Construction will proceed on the Trans Mountain pipeline expansion this month, despite the Federal Court of Appeal agreeing to hear six challenges to the project.
Canadian Association of Petroleum Producers CEO Tim McMillan said in an emailed statement Wednesday that while the oil lobby group is disappointed with the court's decision to grant leave for appeal, it's just a setback.
"The [Trans Mountain pipeline expansion] has already undergone a lengthy, thorough and extensive regulatory review process, including extensive consultation with all stakeholders. It has been deemed to be in the best interests of all Canadians," McMillan said. "Despite this setback, CAPP fully expects construction on the TMEP to begin in September."
A spokesperson from Trans Mountain Corp. echoed that statement, saying that the Crown corporation plans to move forward with planning and construction.
"Trans Mountain is confident in the certificates and approvals obtained to date and we look forward to building and operating this project in a manner that minimizes impacts to the environment and provides benefits to all Canadians," an emailed statement from the company read.
"The applications are challenging the decisions made by the Canada Energy Regulator and the federal government, but do not in and of themselves negate the pre-existing approvals provided by those governmental authorities until and unless the court rules otherwise."
Project twice approved
The federal Liberal cabinet has twice approved the project, which is set to be finished by mid-2022.
That timeline could be in jeopardy if the appeals from B.C-based Indigenous groups are successful again at convincing the court to quash those approvals and nullify construction permits.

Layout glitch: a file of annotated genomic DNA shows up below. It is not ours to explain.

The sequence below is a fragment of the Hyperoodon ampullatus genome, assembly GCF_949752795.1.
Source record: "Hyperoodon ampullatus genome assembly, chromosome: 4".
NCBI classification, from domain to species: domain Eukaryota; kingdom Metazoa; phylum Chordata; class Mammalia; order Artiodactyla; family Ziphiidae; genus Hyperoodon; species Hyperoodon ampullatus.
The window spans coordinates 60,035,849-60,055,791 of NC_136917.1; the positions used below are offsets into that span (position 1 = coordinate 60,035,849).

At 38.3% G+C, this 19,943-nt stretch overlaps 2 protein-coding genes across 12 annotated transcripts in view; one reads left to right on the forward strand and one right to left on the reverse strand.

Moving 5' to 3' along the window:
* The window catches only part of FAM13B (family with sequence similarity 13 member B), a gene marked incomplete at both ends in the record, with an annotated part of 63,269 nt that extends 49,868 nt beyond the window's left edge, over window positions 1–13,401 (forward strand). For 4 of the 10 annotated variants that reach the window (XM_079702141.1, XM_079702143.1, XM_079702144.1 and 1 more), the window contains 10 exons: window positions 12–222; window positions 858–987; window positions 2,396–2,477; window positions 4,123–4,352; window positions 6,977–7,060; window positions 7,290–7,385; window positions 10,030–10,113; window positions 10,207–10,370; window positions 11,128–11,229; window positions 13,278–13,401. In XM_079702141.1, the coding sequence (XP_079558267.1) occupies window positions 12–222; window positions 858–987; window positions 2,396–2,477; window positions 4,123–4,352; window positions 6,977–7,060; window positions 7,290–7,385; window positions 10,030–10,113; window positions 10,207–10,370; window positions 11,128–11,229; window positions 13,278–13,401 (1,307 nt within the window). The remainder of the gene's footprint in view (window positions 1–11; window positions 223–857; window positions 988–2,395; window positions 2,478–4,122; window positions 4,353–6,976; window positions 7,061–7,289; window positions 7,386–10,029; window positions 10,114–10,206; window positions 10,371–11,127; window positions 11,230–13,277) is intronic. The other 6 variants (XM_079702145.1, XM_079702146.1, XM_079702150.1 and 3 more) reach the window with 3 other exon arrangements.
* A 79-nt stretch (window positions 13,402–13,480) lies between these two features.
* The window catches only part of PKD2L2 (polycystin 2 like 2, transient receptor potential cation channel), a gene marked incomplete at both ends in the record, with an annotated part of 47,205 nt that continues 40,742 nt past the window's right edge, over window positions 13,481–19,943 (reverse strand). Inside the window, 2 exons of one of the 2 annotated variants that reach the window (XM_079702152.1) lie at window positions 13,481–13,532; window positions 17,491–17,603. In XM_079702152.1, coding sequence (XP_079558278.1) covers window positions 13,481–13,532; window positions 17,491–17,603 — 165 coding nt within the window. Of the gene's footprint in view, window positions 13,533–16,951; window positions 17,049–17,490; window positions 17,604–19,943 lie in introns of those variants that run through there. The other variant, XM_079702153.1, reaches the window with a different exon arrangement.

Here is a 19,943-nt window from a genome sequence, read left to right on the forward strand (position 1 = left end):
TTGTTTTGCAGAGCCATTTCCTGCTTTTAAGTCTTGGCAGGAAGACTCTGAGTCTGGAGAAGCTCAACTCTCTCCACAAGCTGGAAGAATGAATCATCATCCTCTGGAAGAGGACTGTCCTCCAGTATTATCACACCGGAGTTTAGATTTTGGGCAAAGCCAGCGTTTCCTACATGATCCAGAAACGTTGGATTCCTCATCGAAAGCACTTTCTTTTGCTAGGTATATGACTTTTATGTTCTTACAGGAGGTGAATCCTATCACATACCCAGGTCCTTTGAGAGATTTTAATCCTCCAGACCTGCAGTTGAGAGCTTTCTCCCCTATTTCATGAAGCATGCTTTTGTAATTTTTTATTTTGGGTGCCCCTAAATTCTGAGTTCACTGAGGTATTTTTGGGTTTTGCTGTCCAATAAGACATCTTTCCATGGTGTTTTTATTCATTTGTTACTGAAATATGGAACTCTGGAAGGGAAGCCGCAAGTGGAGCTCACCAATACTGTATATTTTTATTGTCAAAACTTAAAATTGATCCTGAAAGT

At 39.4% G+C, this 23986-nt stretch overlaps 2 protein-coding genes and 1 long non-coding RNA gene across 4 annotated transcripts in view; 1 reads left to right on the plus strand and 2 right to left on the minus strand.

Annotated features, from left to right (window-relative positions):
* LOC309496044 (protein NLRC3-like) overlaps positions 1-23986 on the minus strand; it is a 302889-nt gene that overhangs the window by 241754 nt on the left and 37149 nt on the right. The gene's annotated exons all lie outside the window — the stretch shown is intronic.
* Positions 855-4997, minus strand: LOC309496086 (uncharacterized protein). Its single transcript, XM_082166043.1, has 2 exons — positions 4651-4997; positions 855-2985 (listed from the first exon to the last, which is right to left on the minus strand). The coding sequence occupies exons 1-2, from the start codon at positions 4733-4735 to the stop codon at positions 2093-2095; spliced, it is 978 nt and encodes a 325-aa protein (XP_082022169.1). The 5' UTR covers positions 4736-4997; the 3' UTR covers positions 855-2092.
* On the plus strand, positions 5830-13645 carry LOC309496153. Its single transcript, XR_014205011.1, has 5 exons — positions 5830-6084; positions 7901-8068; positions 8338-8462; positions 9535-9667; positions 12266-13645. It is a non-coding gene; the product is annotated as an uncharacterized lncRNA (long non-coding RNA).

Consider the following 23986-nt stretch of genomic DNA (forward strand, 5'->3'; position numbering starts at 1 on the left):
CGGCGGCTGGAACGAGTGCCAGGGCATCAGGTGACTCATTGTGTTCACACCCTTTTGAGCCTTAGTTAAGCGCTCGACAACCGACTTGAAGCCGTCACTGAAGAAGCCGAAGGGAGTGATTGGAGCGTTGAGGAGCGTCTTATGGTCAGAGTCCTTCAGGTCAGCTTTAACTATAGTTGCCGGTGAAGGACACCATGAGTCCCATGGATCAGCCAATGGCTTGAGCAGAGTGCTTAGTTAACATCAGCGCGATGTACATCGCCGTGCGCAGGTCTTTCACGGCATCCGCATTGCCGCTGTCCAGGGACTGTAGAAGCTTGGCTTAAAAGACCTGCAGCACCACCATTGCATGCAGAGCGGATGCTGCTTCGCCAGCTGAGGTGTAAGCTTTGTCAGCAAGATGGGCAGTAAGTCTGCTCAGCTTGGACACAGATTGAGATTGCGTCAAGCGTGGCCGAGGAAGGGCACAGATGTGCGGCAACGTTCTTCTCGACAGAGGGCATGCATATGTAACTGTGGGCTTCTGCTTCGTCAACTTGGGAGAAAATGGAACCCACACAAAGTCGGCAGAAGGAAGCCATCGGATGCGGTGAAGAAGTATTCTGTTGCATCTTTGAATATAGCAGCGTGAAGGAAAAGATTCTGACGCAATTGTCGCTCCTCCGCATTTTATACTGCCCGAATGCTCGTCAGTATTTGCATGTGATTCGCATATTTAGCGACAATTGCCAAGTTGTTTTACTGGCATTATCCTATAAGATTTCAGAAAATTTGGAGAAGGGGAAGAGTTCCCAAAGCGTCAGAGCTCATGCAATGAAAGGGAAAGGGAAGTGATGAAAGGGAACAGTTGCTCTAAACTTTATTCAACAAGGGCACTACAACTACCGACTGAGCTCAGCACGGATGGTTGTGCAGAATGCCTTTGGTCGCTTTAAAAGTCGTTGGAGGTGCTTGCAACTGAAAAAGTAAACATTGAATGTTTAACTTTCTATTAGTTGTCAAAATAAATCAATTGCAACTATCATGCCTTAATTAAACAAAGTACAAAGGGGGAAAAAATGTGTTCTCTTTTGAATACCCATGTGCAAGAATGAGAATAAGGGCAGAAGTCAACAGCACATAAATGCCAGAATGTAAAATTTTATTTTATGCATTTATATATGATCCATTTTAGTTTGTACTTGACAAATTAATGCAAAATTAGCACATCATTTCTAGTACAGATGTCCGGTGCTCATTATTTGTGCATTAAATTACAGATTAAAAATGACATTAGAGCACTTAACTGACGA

Alberta Energy Minister Sonya Savage says the project is desperately needed.
"Of course we're disappointed," she said Wednesday. "We need construction to start now. We need shovels in the ground. We don't want to lose a construction season."
But Savage said she did see "good news" in the judgment — that another six requests for appeal were denied.
"The court just said you can't continuously litigate and litigate," she said.
"As it stands right now, the project is still approved."
In an unusual move, the Federal Court posted its reason for agreeing to hear the appeals — stating Indigenous groups have raised serious concerns about how the government re-did its consultation process.
The court has ordered challenges to proceed on an expedited basis.
Situation is 'déjà vu,' says legal expert
David Wright, an assistant law professor with the University of Calgary, said it's difficult to predict what kind of delays may ensue based on the court's decision.
"This is a little bit of déjà vu. This time just over a year ago there was very preliminary construction happening despite the legal challenges … you'll probably see some level of construction continue throughout this litigation. But the fatal risk to the project will be alive throughout that," he said.
Wright said the timeline for these appeals could be as short as three to four months.
Trans Mountain has said it expects 4,200 workers to be employed along the pipeline corridor by late 2019.
If completed, the pipeline expansion will carry nearly a million barrels of oil per day from Alberta to the B.C. coast.